More pap from a fairly uninspired and uninspiring Liam Neeson – but this one lacks the cheap-and-enjoyable thrills you’ll find in some of the actor’s other recent crime thriller/action flicks, such as Taken. It suffers from clichéd dialogue – though admittedly that’s nothing new in this genre – and is further hampered by flat direction, an unnecessarily slow pace and a plethora of stock male characters (including a wise-beyond-his-years kid, who leaves his homeless shelter (and family?) and just starts sleeping on the couch owned by Neeson’s hard-drinking, embittered PI without anyone asking any of the relevant questions).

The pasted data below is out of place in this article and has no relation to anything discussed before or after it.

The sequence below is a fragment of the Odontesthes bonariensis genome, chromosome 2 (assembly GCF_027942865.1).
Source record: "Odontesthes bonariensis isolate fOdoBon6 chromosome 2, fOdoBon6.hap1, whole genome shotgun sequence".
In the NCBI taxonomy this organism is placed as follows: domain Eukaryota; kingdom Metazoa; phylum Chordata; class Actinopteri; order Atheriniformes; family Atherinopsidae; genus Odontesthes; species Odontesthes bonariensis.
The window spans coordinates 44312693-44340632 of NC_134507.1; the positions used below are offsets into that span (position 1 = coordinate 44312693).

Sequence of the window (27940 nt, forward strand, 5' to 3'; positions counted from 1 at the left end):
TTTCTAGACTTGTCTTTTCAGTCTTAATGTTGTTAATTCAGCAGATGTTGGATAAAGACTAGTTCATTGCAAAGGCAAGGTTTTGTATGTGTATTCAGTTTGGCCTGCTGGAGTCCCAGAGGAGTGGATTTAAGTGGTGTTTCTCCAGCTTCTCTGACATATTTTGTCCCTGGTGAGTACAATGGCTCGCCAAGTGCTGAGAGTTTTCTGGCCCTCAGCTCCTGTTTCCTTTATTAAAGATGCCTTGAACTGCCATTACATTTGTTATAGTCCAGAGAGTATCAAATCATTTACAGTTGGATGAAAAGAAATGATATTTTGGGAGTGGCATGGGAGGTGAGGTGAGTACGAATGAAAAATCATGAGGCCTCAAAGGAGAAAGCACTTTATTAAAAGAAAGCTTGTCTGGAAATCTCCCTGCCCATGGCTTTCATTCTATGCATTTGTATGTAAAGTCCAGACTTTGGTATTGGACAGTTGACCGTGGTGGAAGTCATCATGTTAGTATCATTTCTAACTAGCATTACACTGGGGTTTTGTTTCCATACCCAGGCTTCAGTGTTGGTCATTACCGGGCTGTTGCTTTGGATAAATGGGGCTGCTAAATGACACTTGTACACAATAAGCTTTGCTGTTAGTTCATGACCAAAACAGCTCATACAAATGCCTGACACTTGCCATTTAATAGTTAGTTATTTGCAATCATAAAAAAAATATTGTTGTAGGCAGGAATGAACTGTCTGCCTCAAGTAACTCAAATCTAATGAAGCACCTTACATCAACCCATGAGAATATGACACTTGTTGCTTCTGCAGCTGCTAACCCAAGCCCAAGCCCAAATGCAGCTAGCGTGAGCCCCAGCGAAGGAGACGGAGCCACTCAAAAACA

It’s worth pointing out that around half of the female characters in the film end up as mutilated cadavers – yes, half of them – with one in particular only ever ‘appearing’ as the semi-naked subject of a painting hanging in a drug dealer’s yuppie pad or in the disassembled form of chopped-up body parts. Uh, what else? Well, a couple of livelier fight scenes, shootouts or car chases during the main body of the film wouldn’t have gone amiss, and I’m really not sure what to make of the uncomfortable sequence where Donovan’s song Aquarius plays while a serial killer eyes up his next teenage female victim in slow motion; a misguided tribute to Fincher’s Zodiac, perhaps? Tombstones comes with added Y2K nonsense, and at the end Neeson looks so very tired and empty; I’m glad that he has shown signs of resurgence elsewhere in 2017. (*½)